View Full Version : public school a "right"?
10-03-2006, 05:14 PM
For those of you who say that homeschooling will naever be illegal here, take a look at this.....
10-03-2006, 05:34 PM
Wow. I always figured it would come to this. Thanks for sharing. It makes me so angry to think of parental rights being taken away. I certianly do not want the state to raise my kids!
10-03-2006, 06:00 PM
The HSLDA item is heavily spun (by lawyers who need to justify their existence) to suggest a threat against homeschoolers. The actual proposed ammendment has absolutely nothing at all to do with homeschooling. Chicago has a very segregated public school system, with some of the nation's best schools in white neighborhoods and some of the nation's worst schools in the nonwhite neighborhoods. Jackson would like to give the nonwhites in Chicago, or anywhere else, an equal slice of the public education pie. If this legislation is any threat to homeschoolers then it would be an equal threat toward Catholic and other private schools. It's extremely unlikely to threaten anyone who does homeschooling, and if it does then the lawyers for the private schools are going to come to the homeschoolers' defense to avoid setting a legal precedent.
10-03-2006, 06:13 PM
If this legislation is any threat to homeschoolers then it would be an equal threat toward Catholic and other private schools. It's extremely unlikely to threaten anyone who does homeschooling, and if it does then the lawyers for the private schools are going to come to the homeschoolers' defense to avoid setting a legal precedent.
I thought of that after I digested what I read. Good point, if is say so myself. :D
Would this lead to a slippery slope perhaps??? Of the decline of parental rights???? Turn into a right for schooled education?
Parental rights seem to be in jepordary regardless of this. Once that happens than it's anyone's guess what the government will do next. That is what I fear. The day my kid has the right not to be punished for an offense he or she does not deem as worthy of punishment unless otherwise agreed upon by a jury of his or her peers. LOL. Who knows! Kids rights are on the rise and parents on the down. Any law that condones that is one I am against.
10-03-2006, 06:31 PM
The law would take the rights out of parents hands. This is why HSLDA is on it, not because they claim it effects homeschooling directly. It is all about a "child's right" to choose as the child sees fit, not the parents. It takes control from the parents. HSLDA is on it because if this law passes then it does effect homeschooling when a child decides he/she does not want to homeschool and would rather attend public school when the parent knows that it is best for the child to be at home. It is an unfair proposal that will take away parental rights. I am glad HSLDA is on it.
10-03-2006, 06:43 PM
Something else that stinks about this is it will effect whether a child wants to attend church or not, whether or not a child wants to be Catholic, Baptist or whatever religion and spiritual belief the parents have for the home. I am not completely anti-government but I am completely against the government in the home. This is where the rubber meets the road. Although it may not be a problem for some parents, it will be for others who happen to have children who tend to have more of a rebellious nature.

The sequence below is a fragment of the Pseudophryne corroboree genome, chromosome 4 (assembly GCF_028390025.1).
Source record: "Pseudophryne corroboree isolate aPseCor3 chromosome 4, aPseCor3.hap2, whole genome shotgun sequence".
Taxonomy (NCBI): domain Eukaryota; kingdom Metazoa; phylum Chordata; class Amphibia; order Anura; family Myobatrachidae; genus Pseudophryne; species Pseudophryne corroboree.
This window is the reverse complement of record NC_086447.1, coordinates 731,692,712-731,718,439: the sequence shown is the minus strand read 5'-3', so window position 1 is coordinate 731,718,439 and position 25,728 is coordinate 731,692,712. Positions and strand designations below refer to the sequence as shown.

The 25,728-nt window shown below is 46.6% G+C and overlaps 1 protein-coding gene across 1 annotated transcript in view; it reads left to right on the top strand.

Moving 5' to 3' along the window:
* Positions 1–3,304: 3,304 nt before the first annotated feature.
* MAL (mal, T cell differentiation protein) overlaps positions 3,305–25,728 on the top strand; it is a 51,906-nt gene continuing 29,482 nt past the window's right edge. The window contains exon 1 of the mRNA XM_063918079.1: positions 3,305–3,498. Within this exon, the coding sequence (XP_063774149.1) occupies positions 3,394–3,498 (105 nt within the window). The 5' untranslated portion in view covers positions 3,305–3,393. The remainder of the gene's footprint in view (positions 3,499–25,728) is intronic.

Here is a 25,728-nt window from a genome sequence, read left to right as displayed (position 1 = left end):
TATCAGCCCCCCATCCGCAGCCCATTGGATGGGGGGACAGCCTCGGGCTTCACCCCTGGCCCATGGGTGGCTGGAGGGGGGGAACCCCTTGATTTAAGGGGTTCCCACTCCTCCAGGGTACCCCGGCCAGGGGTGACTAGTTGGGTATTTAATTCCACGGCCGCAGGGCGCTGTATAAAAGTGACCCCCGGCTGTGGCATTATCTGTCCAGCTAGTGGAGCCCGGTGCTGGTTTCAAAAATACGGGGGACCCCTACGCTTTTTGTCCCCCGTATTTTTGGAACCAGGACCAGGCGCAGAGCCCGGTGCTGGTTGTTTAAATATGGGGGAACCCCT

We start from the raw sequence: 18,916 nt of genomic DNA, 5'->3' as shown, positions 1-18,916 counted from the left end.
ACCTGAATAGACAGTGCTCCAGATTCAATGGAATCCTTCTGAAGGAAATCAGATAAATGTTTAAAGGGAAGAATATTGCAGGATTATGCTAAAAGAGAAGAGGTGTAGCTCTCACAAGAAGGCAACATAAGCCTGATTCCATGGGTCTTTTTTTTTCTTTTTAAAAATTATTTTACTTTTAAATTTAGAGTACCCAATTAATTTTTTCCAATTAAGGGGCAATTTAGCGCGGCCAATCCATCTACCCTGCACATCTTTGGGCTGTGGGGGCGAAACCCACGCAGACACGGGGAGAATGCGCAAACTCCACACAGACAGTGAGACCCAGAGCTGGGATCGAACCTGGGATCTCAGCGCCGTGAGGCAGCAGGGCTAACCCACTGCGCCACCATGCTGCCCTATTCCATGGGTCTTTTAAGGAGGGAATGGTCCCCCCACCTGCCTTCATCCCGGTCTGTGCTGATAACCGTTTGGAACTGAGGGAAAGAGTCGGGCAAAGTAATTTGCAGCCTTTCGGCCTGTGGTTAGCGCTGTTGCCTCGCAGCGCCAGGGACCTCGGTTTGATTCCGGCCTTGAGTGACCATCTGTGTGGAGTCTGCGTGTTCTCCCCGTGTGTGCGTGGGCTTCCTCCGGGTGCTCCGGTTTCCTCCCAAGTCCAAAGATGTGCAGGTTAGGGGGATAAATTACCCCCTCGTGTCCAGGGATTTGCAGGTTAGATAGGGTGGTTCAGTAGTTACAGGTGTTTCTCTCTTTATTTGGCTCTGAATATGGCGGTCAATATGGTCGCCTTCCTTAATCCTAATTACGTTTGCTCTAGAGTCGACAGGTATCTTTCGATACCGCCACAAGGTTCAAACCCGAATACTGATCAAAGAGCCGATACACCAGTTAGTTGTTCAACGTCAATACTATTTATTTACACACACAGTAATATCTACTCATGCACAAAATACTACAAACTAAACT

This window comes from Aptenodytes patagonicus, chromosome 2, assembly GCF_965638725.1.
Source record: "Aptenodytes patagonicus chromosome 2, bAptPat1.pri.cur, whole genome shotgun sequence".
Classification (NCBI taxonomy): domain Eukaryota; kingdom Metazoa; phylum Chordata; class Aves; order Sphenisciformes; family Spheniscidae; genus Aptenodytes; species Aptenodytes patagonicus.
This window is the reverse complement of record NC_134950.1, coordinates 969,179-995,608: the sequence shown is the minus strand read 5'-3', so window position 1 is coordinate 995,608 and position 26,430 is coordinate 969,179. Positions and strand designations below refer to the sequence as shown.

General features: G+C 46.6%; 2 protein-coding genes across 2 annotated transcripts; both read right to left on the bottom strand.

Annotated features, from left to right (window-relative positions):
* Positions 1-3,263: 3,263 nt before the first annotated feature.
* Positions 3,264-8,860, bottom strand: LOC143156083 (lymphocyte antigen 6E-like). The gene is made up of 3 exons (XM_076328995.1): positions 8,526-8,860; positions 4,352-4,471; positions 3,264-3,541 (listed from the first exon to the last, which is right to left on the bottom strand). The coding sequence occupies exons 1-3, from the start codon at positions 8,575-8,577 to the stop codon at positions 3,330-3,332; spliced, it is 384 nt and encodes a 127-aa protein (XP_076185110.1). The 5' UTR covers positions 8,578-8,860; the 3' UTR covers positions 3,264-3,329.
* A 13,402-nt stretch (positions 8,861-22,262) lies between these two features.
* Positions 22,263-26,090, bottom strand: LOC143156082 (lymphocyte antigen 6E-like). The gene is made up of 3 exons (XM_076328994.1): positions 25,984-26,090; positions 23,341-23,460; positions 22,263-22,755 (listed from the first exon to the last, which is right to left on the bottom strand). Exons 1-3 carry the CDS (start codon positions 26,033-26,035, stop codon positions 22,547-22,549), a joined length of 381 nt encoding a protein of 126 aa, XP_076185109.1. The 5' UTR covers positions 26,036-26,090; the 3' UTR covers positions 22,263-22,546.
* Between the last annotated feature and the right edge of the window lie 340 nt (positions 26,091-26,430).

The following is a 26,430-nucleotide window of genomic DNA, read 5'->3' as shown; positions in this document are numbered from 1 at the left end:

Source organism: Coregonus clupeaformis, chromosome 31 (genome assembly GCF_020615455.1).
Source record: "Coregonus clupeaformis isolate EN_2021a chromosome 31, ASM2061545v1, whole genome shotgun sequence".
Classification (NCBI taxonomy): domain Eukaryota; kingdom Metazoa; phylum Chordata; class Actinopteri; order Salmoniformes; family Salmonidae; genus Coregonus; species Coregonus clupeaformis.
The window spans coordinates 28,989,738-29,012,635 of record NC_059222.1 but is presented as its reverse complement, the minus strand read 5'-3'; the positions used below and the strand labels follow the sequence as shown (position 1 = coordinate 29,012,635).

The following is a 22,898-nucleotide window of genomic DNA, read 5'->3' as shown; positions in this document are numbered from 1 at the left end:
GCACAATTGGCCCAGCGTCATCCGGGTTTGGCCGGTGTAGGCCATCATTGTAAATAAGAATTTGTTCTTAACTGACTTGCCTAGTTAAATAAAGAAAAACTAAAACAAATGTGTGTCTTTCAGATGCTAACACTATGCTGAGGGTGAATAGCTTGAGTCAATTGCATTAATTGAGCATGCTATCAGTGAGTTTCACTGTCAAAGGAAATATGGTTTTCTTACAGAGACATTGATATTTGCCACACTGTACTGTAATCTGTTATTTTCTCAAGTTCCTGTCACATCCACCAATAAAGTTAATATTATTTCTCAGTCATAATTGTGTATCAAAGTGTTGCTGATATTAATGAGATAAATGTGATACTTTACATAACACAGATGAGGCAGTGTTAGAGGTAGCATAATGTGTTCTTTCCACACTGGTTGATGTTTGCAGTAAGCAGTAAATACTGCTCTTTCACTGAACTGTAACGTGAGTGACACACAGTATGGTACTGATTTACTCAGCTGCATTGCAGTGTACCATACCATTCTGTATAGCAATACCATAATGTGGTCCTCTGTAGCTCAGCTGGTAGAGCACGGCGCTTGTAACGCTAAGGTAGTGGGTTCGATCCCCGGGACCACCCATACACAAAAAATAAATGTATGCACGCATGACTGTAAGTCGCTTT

10-03-2006, 07:28 PM
Yes, it could effect private schools, and I believe that HSLDA pointed that out in the article. I have seen "proposed amendments" that have "nothing to do" with something later used against people. One case in point is the racketeering laws. These were designed to fight organized crime, but were later twisted against those that protested abortions, with no connection to organized crime. Who is to say that this law won't be twisted at some future date?
Another situation arose quite a while back. They were trying to pass legislature, can't remember if it was state or federal, saying that people had to be certified to teach EACH SUBJECT they taught. It was supposedly designed specifically for private schools who had people teaching areas they weren't certified in. On the surface that sounds good, but HS'ers were concerned. Would that mean that a parent homeschooling their high schooler would need certification in EVERY AREA that student was studying? Homeschoolers called en mass, and the law was defeated. Not long after, I read an article in the NEA's magazine. It lamented how these misguided homeschoolers were able to get a WONDERFUL bill defeated, that all these private schools would continue with sub-standard teachers, etc., when it really had nothing to do with them.
What the article did NOT say was that someone tried to introduced language in the bill that specifically EXCLUDED homeschoolers. The authors of the bill would NOT allow that language to stand. So what does that tell us about how the bill would be interpreted?
As Ava Rose said, it's a slippery slope I don't want us to start going down. And I, for one, appreciate diligence HSLDA puts into keeping abreat with legislation. I may not agree with everything about them, but I wouldn't be without them!
10-04-2006, 09:45 AM
You guys said what I was thinking. No matter how "pure" the original design of this bill, it WILL be twisted in the future if it is ever passed!
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